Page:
When I graduated from a degree in Illustration at DJCAD in 2009, I deduced that there were three things I would miss the most upon leaving art school behind: the facilities the art college offered; the support of my peers; and hash brown rolls from the Cantina.
Over time, with luck in location and the finances required, I’ve managed to find the amenities needed for continuing to create work—whether that’s been a spare room, a rented studio, or open access facilities. I’ve held onto and built networks with peers; some of whom are those same friends from DJCAD, but many are folks I’ve met since. You’ll be relieved to know that I’ve also learned you can create a perfectly acceptable hash brown roll at home. And whilst certain equipment and potato-based fuel* are still important factors in my continuing to work as an illustrator, I’d still find ways of working without them. But nae pals? Nae chance.
After graduating, I wasn’t immune to the idea that I was supposed to aspire towards working as a ✨full-time, self-sufficient creative✨ of some description. But for illustrators that can often mean sitting alone at a desk, communicating largely via email. As a result, something that’s been harder to replicate since leaving university is the immediate, responsive tap of support from peers; literally being able to turn to someone and go “hey, can you help me with this?”. I’ve relied on Google more than I care to admit, searching for things like ‘day rate illustrator uk?’ and ‘public liability insurance artist’ when it’s felt too awkward or intrusive to ask someone else—I don’t want to take advantage of someone’s knowledge they’ve worked so hard to build (and all too often it’s because I feel like I should know these things already after ten years). And when I do ask for help, I inevitably feel guilty and worry that I’m wasting someone’s time.
What I’ve long needed was something that essentially gave me permission to do the thing I find so difficult. When I learned of Ampersand+ it seemed like a way to climb past those negative feelings I associate with seeking advice. Knowing that someone is fully on board with having some sort of exchange removes the sense of me imposing myself on them and their insight—it’s consent to pick someone’s brain! And it came at the perfect time for me: I was about to purchase a kiln for firing ceramics.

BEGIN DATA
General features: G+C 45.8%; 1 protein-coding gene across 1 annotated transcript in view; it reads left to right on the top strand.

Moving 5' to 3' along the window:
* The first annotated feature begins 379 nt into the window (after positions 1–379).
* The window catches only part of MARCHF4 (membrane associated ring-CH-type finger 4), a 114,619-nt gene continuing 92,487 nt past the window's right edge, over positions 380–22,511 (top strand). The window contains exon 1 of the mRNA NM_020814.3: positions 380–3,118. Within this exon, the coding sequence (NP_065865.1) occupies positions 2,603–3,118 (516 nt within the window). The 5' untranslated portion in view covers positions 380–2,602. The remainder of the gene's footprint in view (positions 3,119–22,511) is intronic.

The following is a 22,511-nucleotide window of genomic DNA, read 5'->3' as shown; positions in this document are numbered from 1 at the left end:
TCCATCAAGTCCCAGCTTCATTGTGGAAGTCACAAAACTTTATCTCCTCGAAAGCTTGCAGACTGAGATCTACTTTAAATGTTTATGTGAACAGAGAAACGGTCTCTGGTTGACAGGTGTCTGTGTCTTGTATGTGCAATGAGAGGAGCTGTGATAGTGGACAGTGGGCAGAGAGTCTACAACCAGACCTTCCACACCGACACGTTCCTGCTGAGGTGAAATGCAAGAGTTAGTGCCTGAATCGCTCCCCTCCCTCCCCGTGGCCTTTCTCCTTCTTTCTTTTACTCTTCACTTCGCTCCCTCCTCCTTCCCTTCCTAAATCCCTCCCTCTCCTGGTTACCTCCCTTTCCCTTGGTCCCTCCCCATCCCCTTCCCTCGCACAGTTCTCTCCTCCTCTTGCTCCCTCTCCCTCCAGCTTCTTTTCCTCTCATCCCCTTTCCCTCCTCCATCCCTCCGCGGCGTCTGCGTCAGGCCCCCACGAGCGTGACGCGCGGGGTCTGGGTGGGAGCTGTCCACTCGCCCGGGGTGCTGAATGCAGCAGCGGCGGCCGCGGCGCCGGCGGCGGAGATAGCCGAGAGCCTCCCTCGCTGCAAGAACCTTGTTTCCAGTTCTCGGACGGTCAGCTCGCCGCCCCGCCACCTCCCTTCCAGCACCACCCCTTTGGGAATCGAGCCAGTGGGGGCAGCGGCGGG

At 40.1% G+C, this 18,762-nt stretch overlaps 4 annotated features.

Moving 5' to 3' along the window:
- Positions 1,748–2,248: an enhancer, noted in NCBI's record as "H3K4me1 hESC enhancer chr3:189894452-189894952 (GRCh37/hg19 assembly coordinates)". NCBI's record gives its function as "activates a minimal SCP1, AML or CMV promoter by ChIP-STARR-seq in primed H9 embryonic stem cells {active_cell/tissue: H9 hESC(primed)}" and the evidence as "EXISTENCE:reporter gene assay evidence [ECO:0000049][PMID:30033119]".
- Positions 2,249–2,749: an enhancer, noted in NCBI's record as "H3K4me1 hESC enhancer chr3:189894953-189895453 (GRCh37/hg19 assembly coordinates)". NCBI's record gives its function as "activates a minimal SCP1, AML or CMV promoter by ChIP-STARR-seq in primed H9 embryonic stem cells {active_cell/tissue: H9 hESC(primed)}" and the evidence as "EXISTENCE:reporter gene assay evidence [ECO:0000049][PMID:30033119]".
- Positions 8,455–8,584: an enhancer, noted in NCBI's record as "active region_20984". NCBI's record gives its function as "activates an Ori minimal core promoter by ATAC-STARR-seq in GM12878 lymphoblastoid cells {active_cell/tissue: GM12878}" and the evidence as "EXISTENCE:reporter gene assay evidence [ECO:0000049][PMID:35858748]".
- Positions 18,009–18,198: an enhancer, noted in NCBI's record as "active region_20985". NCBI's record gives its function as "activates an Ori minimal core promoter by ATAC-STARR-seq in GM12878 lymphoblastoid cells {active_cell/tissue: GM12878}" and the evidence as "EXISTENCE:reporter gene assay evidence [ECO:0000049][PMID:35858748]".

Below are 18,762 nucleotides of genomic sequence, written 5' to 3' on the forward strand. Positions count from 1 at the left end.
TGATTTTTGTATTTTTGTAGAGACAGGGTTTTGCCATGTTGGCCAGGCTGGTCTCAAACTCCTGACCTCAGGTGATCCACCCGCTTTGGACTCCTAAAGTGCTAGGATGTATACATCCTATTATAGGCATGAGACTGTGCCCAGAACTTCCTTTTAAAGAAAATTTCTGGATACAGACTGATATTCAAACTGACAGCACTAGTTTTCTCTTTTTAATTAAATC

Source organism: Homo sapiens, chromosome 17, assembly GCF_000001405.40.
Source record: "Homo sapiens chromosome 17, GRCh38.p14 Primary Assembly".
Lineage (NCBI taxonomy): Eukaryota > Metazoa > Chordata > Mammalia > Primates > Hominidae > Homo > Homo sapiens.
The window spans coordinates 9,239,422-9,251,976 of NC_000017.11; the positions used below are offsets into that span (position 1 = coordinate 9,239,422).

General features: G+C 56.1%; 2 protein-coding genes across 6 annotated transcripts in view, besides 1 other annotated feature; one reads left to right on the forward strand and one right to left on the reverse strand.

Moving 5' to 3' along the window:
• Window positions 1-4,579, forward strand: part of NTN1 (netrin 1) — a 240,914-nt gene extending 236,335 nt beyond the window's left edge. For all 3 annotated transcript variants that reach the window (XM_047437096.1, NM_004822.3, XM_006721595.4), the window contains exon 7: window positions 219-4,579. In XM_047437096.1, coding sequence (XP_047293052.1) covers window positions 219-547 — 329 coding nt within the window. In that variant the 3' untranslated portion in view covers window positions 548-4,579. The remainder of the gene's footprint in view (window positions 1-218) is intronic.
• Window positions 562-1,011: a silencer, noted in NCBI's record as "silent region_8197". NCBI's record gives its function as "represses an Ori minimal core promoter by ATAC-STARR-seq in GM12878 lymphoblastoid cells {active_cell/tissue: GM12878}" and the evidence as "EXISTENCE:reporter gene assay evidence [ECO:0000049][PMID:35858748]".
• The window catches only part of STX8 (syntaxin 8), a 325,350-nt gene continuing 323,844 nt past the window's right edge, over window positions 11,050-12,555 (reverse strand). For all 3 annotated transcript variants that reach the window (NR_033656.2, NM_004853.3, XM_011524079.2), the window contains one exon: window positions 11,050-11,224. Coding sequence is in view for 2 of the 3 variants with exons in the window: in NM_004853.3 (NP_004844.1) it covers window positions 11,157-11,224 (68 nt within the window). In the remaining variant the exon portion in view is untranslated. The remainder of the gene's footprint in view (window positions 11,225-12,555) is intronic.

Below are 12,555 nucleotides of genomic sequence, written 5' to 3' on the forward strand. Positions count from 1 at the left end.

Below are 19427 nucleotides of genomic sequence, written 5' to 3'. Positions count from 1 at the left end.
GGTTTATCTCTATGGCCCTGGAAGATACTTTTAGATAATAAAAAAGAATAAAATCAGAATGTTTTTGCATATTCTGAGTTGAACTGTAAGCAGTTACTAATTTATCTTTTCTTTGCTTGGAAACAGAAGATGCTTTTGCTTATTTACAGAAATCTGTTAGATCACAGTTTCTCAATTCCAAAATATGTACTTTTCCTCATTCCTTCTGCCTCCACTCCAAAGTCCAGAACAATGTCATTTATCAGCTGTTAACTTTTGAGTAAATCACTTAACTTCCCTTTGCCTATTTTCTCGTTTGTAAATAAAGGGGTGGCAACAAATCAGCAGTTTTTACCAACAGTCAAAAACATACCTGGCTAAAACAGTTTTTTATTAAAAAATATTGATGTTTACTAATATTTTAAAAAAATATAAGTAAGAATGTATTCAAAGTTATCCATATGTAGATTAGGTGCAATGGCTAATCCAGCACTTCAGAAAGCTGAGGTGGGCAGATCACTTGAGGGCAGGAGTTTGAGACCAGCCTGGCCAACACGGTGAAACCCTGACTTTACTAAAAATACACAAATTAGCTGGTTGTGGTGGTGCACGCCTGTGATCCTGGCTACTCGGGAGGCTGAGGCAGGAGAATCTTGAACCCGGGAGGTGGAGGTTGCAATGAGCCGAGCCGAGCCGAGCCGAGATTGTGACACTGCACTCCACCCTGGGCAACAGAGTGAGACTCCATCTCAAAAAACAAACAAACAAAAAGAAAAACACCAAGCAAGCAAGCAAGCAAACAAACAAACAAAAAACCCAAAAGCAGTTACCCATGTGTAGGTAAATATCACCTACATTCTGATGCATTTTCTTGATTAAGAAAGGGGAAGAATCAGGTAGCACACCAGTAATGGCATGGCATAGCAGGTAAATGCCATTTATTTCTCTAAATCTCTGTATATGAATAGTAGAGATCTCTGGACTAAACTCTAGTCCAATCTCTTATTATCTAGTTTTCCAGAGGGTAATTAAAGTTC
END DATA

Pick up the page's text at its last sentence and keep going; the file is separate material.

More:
Spending a considerable sum of money on equipment will be a relatable stress for anyone running a small business. What model should I buy? Who’s a reliable supplier? What best suits my needs? How do I use it? Will I burn my studio building down? Enter my good pal and fellow Amp, Steph Liddle—the person who many will think of if you mention “ceramics” and “Dundee”. I should note that it wasn’t so much that I felt like Steph wouldn’t want to lend a hand and answer any kiln-based questions I had; rather it was that I had A LOT of questions, and I know all too well that time is precious when you work for yourself.
We’ve been able to log some time with Ampersand+, and agree to a fair exchange: her giving me (what ended up being hours of) time, helping me figure out the logistics of what I needed and troubleshooting firing work for the first time. In return, she’s going to borrow my pottery wheel and work on her throwing skills. And whilst we could have come to this agreement ourselves, it feels good to make it official. I’m so appreciative of her knowledge and tips, replies to texts, and for relating to the kiln-based nightmares I started to have (who knew!). I’m likewise glad to know that the time she lent to me can be returned as something that’s useful to her.
*(To friends of mine reading – yes I’m playing down my love of potato-based goods for the sake of this blog).
Join the Amps Community and take part in our creative sharing project Ampersand+, which enables you to swap small favours and arrange informal conversations with each other to share your experienced-based knowledge and skills, benefit from constructive feedback on specific projects, discuss a topic that matters to you, or simply connect with someone new.
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